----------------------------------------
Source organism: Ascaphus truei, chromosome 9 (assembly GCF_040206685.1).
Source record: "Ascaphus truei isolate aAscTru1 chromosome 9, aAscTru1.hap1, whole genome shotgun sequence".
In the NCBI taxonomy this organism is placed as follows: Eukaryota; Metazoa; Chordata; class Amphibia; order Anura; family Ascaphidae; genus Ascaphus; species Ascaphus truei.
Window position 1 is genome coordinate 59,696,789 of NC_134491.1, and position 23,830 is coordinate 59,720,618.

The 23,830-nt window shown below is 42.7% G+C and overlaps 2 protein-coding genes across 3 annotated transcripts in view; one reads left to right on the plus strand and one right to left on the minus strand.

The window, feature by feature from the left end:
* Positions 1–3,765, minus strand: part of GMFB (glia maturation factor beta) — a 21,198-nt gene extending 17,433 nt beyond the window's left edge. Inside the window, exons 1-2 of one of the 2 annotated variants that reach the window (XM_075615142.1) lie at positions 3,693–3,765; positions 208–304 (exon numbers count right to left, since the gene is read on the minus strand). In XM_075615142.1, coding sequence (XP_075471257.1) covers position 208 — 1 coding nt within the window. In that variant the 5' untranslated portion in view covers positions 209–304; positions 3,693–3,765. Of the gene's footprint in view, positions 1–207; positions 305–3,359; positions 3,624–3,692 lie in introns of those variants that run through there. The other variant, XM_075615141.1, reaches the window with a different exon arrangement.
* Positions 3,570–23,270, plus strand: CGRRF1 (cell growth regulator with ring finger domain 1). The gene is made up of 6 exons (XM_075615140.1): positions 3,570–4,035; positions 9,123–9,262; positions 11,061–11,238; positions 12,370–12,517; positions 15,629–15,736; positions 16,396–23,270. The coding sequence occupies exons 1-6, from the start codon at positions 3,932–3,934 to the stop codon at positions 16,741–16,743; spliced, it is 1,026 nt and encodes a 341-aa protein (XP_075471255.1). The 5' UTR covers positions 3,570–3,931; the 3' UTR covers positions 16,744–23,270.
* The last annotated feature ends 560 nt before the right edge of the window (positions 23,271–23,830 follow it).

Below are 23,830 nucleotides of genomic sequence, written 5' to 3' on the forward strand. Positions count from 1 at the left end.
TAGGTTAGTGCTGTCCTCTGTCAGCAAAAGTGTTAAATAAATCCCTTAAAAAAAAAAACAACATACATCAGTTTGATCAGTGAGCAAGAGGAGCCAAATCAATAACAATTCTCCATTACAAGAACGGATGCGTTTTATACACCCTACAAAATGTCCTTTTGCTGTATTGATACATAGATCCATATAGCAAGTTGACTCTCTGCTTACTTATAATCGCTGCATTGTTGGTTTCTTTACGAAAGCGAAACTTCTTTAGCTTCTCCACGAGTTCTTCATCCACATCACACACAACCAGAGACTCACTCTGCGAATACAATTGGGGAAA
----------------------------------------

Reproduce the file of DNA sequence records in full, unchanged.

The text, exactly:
Source organism: Ascaphus truei, chromosome 9 (assembly GCF_040206685.1).
Source record: "Ascaphus truei isolate aAscTru1 chromosome 9, aAscTru1.hap1, whole genome shotgun sequence".
In the NCBI taxonomy this organism is placed as follows: Eukaryota; Metazoa; Chordata; class Amphibia; order Anura; family Ascaphidae; genus Ascaphus; species Ascaphus truei.
Window position 1 is genome coordinate 59,696,789 of NC_134491.1, and position 23,830 is coordinate 59,720,618.

The 23,830-nt window shown below is 42.7% G+C and overlaps 2 protein-coding genes across 3 annotated transcripts in view; one reads left to right on the plus strand and one right to left on the minus strand.

The window, feature by feature from the left end:
* Positions 1–3,765, minus strand: part of GMFB (glia maturation factor beta) — a 21,198-nt gene extending 17,433 nt beyond the window's left edge. Inside the window, exons 1-2 of one of the 2 annotated variants that reach the window (XM_075615142.1) lie at positions 3,693–3,765; positions 208–304 (exon numbers count right to left, since the gene is read on the minus strand). In XM_075615142.1, coding sequence (XP_075471257.1) covers position 208 — 1 coding nt within the window. In that variant the 5' untranslated portion in view covers positions 209–304; positions 3,693–3,765. Of the gene's footprint in view, positions 1–207; positions 305–3,359; positions 3,624–3,692 lie in introns of those variants that run through there. The other variant, XM_075615141.1, reaches the window with a different exon arrangement.
* Positions 3,570–23,270, plus strand: CGRRF1 (cell growth regulator with ring finger domain 1). The gene is made up of 6 exons (XM_075615140.1): positions 3,570–4,035; positions 9,123–9,262; positions 11,061–11,238; positions 12,370–12,517; positions 15,629–15,736; positions 16,396–23,270. The coding sequence occupies exons 1-6, from the start codon at positions 3,932–3,934 to the stop codon at positions 16,741–16,743; spliced, it is 1,026 nt and encodes a 341-aa protein (XP_075471255.1). The 5' UTR covers positions 3,570–3,931; the 3' UTR covers positions 16,744–23,270.
* The last annotated feature ends 560 nt before the right edge of the window (positions 23,271–23,830 follow it).

Below are 23,830 nucleotides of genomic sequence, written 5' to 3' on the forward strand. Positions count from 1 at the left end.
TAGGTTAGTGCTGTCCTCTGTCAGCAAAAGTGTTAAATAAATCCCTTAAAAAAAAAAACAACATACATCAGTTTGATCAGTGAGCAAGAGGAGCCAAATCAATAACAATTCTCCATTACAAGAACGGATGCGTTTTATACACCCTACAAAATGTCCTTTTGCTGTATTGATACATAGATCCATATAGCAAGTTGACTCTCTGCTTACTTATAATCGCTGCATTGTTGGTTTCTTTACGAAAGCGAAACTTCTTTAGCTTCTCCACGAGTTCTTCATCCACATCACACACAACCAGAGACTCACTCTGCGAATACAATTGGGGAAA